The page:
Chemical Composition of the Body
19
Atoms
The units of matter that form all chemical substances are
called
atoms.
Each type of atom—carbon, hydrogen, oxygen,
and so on—is called a
chemical element.
A one- or two-letter
symbol is used as a shorthand identifi cation for each element.
Although more than 100 elements exist in the universe, only
24 (
Table 2–1
) are known to be essential for the structure and
function of the human body.
The chemical properties of atoms can be described in
terms of three subatomic particles—
protons, neutrons,
and
electrons.
The protons and neutrons are confi ned to a
very small volume at the center of an atom called the
atomic
nucleus.
The electrons revolve in orbits at various distances
from the nucleus. This miniature solar-system model of an
atom is a gross oversimplifi cation, but it is suffi cient to provide
a conceptual framework for understanding the chemical and
physical interactions of atoms.
Each of the subatomic particles has a different electric
charge. Protons have one unit of positive charge, electrons
have one unit of negative charge, and neutrons are electrically
neutral (
Table 2–2
). Because the protons are located in the
atomic nucleus, the nucleus has a net positive charge equal to
the number of protons it contains. The entire atom has no net
electric charge, however, because the number of negatively
charged electrons orbiting the nucleus equals the number of
positively charged protons in the nucleus.
Atomic Number
Each chemical element contains a specifi c number of protons,
and it is this number, known as the
atomic number,
that
distinguishes one type of atom from another. For example,
hydrogen, the simplest atom, has an atomic number of 1, cor-
responding to its single proton. As another example, calcium
has an atomic number of 20, corresponding to its 20 protons.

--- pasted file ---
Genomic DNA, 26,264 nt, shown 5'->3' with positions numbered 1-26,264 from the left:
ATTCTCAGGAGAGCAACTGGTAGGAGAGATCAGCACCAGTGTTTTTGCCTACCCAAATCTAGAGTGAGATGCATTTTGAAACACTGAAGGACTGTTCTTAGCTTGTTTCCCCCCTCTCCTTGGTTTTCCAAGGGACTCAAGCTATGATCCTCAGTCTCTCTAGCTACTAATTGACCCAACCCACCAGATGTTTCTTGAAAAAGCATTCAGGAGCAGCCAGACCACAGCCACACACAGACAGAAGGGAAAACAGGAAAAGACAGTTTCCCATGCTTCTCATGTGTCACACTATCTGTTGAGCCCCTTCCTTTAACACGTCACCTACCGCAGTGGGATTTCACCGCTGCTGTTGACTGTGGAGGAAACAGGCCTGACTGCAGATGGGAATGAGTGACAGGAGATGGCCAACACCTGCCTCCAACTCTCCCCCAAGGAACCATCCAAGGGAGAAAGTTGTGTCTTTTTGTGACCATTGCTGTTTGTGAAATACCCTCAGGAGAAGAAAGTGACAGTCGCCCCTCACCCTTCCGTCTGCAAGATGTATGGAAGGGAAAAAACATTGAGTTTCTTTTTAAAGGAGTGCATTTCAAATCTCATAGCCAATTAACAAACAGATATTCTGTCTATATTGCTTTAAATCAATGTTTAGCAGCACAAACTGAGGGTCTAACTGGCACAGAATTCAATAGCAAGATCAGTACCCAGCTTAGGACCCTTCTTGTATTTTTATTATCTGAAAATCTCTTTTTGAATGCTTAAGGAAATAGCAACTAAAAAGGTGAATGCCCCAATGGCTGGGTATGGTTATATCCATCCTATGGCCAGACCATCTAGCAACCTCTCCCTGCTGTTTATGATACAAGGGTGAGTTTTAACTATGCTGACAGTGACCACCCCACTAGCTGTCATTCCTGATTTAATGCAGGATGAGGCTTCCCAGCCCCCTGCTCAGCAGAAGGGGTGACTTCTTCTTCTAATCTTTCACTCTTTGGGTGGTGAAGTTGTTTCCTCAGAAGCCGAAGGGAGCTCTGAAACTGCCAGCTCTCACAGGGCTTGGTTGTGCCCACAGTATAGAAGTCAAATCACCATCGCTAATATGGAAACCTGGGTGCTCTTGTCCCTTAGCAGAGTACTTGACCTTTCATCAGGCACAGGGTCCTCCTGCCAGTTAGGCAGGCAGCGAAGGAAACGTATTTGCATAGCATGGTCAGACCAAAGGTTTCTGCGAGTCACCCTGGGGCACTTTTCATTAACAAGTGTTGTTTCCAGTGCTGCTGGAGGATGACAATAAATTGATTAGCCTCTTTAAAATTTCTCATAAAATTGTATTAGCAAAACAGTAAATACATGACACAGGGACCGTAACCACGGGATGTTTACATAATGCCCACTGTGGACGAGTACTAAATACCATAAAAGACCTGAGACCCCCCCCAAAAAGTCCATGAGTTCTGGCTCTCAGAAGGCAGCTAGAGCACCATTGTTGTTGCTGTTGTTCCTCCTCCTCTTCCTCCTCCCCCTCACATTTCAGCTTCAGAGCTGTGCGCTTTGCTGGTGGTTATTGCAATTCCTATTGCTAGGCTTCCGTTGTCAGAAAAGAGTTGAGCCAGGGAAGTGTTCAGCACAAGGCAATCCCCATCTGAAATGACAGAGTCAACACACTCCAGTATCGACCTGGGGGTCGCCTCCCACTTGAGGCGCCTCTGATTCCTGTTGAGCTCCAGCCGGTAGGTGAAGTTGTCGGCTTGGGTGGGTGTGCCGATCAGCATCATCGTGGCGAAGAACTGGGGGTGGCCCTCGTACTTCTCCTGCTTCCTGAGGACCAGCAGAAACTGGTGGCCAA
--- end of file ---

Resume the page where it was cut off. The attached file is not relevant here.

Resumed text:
Because an atom is electrically neutral, the atomic number is
also equal to the number of electrons in the atom.
Atomic Weight
Atoms have very little mass. A single hydrogen atom, for exam-
ple, has a mass of only 1.67
×
10
–24
g. The
atomic weight
scale
indicates an atom’s mass relative to the mass of other atoms. This
scale is based upon assigning the carbon atom a mass of 12. On
this scale, a hydrogen atom has an atomic weight of approxi-
mately 1, indicating that it has one-twelfth the mass of a car-
bon atom. A magnesium atom, with an atomic weight of 24, has
twice the mass of a carbon atom.
Because the atomic weight scale is a
ratio
of atomic
masses, it has no absolute units. The unit of atomic mass is
known as a dalton. One dalton (d) equals one-twelfth the
mass of a carbon atom. Thus, carbon has an atomic weight of
12, and a carbon atom has an atomic mass of 12 daltons.
Table 2–1
Essential Chemical Elements in the
Body
Element
Symbol
Major Elements: 99.3% of Total Atoms in the Body
Hydrogen
H (63%)
Oxygen
O (26%)
Carbon
C (9%)
Nitrogen
N (1%)
Mineral Elements: 0.7% of Total Atoms in the Body
Calcium
Ca
Phosphorus
P
Potassium
K (Latin
kalium
)
Sulfur
S
Sodium
Na (Latin
natrium
)
Chlorine
Cl
Magnesium
Mg
Trace Elements: Less than 0.01% of Total Atoms in the Body
Iron
Fe (Latin
ferrum
)
Iodine
I
Copper
Cu (Latin
cuprum
)
Zinc
Zn
Manganese
Mn
Cobalt
Co
Chromium
Cr
Selenium
Se
Molybdenum
Mo
Fluorine
F
Tin
Sn (Latin
stannum
)
Silicon
Si
Vanadium
V
Table 2–2
Characteristics of Major Subatomic
Particles
Particle
Mass Relative to
Electron
Electric
Charge
Location in
Atom
Proton
1836
+1
Nucleus
Neutron
1839
0
Nucleus
Electron
1
–1
Orbiting
the nucleus
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